India, France hold dialogue on disarmament, non-proliferation of weapons

India and France held a bilateral dialogue to discuss disarmament and non-proliferation relating to the nuclear, chemical and biological weapons.

The two sides also discussed space security, conventional weapons, including AI in the military domain, lethal autonomous weapon systems, and multilateral export control regimes.

“India-France Bilateral Dialogue on Disarmament and Non-Proliferation was held on 4 March 2024 in New Delhi. The two sides discussed developments in the field of disarmament and non-proliferation relating to the nuclear, chemical, biological domains, as well as outer space security, conventional weapons including AI in the military domain and Lethal Autonomous Weapons Systems, and multilateral export control regimes,” the Ministry of External Affairs said in a press release.

Meanwhile, disarmament is one of the priority areas for India in the 78th UNGA session. New Delhi aims to take forward its pragmatic and constructive approach at the First Committee and UN Disarmament Commission by engaging with all partners on issues related to outer space, cyberspace, etc. The 78th session of the United Nations General Assembly was opened on September 5, 2023.

The Conference on Disarmament (CD) is a multilateral disarmament forum established in 1979. It operates under the auspices of the United Nations and is based in Geneva, Switzerland. The primary objective of the CD is to negotiate and promote arms control and disarmament agreements.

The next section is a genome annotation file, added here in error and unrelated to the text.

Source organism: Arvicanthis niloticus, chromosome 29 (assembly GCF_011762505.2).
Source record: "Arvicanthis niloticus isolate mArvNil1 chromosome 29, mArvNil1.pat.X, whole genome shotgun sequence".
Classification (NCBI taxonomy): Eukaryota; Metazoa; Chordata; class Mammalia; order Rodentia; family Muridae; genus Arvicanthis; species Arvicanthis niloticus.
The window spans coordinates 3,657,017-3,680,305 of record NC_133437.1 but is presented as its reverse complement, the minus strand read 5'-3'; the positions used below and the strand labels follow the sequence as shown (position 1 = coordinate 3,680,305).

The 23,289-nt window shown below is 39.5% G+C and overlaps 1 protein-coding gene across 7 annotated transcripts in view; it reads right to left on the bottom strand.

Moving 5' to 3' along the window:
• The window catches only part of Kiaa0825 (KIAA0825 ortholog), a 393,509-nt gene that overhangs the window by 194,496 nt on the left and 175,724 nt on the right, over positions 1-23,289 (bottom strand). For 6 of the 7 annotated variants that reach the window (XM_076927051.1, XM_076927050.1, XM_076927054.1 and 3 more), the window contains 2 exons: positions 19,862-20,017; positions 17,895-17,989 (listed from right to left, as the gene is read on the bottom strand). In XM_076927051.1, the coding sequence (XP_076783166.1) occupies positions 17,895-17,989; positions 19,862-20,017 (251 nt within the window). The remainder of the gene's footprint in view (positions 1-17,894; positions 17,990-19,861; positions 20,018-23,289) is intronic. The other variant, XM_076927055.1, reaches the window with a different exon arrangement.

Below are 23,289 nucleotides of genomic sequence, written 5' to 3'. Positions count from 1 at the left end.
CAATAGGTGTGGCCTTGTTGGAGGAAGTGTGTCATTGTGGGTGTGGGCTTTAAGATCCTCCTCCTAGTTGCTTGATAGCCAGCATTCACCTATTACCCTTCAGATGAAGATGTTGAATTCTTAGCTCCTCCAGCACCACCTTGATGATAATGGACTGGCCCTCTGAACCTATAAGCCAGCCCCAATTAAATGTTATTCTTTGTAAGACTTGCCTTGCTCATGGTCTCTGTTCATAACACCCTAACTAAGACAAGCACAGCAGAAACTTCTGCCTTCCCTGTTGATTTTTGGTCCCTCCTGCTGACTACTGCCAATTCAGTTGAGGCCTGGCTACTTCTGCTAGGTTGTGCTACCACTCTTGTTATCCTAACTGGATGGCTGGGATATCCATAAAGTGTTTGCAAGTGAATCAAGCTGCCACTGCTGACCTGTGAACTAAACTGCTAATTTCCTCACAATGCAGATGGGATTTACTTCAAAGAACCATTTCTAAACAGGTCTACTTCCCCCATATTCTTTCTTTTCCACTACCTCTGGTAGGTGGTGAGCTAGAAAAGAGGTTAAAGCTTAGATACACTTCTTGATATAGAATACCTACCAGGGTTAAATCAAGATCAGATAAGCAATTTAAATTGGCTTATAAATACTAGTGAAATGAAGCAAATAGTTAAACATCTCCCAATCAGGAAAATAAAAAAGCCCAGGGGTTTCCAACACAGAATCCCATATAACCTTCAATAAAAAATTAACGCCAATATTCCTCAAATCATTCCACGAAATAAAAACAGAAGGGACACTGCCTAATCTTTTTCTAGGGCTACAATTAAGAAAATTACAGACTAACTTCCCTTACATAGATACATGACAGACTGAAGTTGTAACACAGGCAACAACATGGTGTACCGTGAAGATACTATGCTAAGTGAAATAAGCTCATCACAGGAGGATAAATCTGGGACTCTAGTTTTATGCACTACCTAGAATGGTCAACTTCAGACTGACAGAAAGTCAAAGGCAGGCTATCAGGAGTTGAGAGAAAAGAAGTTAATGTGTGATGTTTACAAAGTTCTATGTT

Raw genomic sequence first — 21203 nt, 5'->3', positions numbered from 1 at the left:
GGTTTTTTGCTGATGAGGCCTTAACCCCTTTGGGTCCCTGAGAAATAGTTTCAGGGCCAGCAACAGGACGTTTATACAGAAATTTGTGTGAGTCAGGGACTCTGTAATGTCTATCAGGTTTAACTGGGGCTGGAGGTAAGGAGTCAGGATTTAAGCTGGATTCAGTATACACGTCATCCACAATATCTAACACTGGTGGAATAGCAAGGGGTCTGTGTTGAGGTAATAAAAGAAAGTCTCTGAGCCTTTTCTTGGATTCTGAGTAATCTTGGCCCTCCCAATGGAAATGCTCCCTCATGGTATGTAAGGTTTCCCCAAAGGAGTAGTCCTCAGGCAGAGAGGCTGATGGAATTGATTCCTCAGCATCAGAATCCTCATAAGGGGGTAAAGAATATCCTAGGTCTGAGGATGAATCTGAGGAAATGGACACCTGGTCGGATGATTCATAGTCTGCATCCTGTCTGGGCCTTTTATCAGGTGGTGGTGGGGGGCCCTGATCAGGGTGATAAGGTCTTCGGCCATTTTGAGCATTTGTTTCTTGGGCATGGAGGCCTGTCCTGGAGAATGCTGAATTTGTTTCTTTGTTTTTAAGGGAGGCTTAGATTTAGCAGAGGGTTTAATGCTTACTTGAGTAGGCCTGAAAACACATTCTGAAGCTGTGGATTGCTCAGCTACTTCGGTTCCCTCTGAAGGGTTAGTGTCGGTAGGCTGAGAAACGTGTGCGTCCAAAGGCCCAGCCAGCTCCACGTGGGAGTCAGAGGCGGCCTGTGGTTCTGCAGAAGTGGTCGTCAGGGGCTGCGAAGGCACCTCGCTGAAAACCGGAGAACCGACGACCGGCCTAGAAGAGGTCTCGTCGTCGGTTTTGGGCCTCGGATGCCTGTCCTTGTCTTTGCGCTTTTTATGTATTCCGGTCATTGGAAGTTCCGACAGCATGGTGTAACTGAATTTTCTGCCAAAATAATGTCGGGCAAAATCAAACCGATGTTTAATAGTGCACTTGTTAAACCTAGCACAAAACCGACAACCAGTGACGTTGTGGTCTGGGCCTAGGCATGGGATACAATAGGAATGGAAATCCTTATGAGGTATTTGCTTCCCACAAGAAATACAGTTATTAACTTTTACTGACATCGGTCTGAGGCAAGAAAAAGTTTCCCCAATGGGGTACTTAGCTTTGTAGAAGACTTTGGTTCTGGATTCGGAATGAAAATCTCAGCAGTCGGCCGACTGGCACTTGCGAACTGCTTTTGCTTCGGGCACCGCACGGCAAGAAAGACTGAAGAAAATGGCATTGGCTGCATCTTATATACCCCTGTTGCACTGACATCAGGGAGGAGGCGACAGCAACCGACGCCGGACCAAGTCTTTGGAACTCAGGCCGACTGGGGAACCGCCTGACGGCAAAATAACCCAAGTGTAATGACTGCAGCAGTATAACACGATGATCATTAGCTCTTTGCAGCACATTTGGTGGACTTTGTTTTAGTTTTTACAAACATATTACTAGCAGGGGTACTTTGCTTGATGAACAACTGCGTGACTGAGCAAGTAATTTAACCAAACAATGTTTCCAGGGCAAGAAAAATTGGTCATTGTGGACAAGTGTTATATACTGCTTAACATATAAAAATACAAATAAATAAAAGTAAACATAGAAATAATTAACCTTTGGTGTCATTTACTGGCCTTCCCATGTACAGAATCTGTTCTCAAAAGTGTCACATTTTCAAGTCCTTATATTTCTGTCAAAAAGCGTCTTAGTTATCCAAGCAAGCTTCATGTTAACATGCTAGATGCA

The presidency of the Conference on Disarmament rotates among its member states, with each president serving a four-week term. The presidency rotates according to the English alphabetical order of the names of member states. During its presidency, a member state has the responsibility of facilitating discussions and negotiations on disarmament issues.

India has been a strong supporter of nuclear disarmament and non-proliferation. India’s stance is influenced by a number of factors, including its historical experiences, strategic interests, and desire for international recognition.

India is steadfast in its commitment to the goal of universal, non-discriminatory and verifiable nuclear disarmament. As a responsible nuclear weapon state, India is committed, as per its nuclear doctrine, to maintaining credible minimum deterrence with the posture of no-first-use and non-use against non-nuclear weapon states, according to the Ministry of External Affairs.

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